Business leaders, researchers, and investors interested in the intersection of healthcare and information technology packed into the auditorium of the Frye Art Museum on First Hill in Seattle on Wednesday. Luke showed you some of the pictures from our Xconomy Forum already. Let me give you my observations from the event, in the form of a few notable quotes and ideas from our speakers.
One thing that leaped out at me was how intensely personal the field of health IT (and healthcare in general) is. Many of the speakers had a family-related issue that motivated them in their daily work—whether it was a parent or spouse who had battled cancer, or a parent who was a doctor and took them along on their rounds or shared stories of the big challenges in medicine.
Here are a few highlights from the talks and discussions:
Don Listwin, founder of Canary Foundation (and former No. 2 at Cisco Systems):
“Cycle time is the villain in healthcare,” Listwin said. “Personalized medicine is a crock. It takes 20 years to get pills through the system. All this business about ‘we’re going to sequence everything and it’s going to be great’ is interesting but…it’s not going to happen for a long, long, long, long time.”
Listwin also said it’s important to form partnerships in healthcare and biomedical research with China and countries in the Middle East. (“This country is broke; they are not.”) On the technology side, he is a proponent of blood tests coupled with molecular imaging—including ultrasound techniques—as the key to doing early cancer detection. Listwin is one of those people personally motivated to make an impact because of a family experience. He decided to devote his dot-com era fortune to early detection of cancer after his mother died from ovarian cancer.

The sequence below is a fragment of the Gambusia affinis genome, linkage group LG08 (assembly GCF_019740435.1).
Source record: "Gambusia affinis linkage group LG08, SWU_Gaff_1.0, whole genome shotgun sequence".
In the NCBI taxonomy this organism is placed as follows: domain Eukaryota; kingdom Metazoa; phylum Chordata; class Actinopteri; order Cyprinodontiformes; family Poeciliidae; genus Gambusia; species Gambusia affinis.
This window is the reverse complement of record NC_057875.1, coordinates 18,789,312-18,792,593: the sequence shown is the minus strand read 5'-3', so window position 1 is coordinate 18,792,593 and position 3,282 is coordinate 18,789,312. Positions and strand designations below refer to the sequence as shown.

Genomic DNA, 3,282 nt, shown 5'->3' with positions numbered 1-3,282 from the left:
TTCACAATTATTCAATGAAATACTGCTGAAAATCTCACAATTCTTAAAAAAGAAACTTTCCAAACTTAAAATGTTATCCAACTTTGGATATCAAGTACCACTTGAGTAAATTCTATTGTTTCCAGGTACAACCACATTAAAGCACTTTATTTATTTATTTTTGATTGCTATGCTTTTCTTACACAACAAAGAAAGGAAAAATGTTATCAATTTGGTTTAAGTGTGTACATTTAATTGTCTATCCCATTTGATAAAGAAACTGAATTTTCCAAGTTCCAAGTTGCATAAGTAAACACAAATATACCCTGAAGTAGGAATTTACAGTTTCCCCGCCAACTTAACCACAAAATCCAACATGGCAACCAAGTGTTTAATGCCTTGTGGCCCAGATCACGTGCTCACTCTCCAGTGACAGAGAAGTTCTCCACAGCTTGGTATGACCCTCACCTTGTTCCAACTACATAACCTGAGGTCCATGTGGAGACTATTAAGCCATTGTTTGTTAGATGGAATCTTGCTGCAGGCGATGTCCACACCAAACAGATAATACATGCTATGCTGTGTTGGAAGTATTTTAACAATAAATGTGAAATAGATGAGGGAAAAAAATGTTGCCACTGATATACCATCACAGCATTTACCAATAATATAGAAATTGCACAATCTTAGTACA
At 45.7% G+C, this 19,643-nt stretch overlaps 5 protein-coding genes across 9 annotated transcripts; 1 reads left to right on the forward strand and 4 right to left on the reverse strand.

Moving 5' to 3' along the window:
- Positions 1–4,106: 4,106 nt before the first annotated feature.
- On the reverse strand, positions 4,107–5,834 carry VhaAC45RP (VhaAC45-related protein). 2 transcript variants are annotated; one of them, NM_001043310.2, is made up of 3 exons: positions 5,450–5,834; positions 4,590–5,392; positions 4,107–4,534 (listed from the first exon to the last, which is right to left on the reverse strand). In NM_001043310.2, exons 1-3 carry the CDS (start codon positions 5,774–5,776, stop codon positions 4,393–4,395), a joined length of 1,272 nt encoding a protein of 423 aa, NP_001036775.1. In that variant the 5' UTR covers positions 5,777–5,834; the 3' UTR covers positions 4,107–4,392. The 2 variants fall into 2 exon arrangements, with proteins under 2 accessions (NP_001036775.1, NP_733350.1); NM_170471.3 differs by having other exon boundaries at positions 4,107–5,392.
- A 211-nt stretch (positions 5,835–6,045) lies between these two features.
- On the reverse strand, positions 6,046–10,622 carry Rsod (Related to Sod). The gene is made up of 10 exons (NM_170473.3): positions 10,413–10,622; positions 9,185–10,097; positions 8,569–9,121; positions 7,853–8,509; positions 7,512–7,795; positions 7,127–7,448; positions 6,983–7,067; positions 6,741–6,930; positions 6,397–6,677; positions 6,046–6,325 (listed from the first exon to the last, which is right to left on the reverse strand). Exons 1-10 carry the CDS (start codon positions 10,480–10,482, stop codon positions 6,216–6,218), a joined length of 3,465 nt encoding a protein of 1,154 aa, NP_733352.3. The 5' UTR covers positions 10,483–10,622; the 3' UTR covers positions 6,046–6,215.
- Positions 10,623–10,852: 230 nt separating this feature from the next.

David Cerino, general manager in Microsoft’s health solutions group (who previously worked in the worlds of online banking and travel):
“At Orbitz, when we screwed up someone’s reservation, we used to say, ‘Well, nobody died.’ Now I can’t say that, and I’m proud of it,” Cerino said. “Healthcare is an information problem but it’s fragmented…We have to put the consumer in the middle so they’re in control of the [health] information,” he said. “I call HealthVault ‘PayPal for health.’”
Cerino noted that Microsoft HealthVault makes money primarily in international markets. The service is free for consumers (he doesn’t call them “patients”) in the U.S. “We sell it on a per-citizen, per-year basis” to foreign ministries of health and other international government agencies that want to sponsor digital health records, for example, in Canada and Germany, he said.
Greg Foltz, neurosurgeon at Swedish Neuroscience Institute in Seattle:
“It’s a tsunami of information now becoming available to physicians,” Foltz said. “I take care of patients with brain cancer. What we’ve had to do in our center is create a team to help these patients; that involves bringing together software, programming, bioinformatics, and scientists used to looking at this data.”
He talked about the electronic health records (EHR) system at Swedish Medical Center, which got rid of paper records more than a year ago: “It’s clear it has prevented errors, and is helping patient care. For me, what I’ve witnessed is, the major barrier is people. Getting physicians to really embrace this is generational. Someone with an iPod and iPhone is embracing EHRs… Software moves faster than hardware, and they both move faster than people. Incentives in healthcare come from … Next Page »
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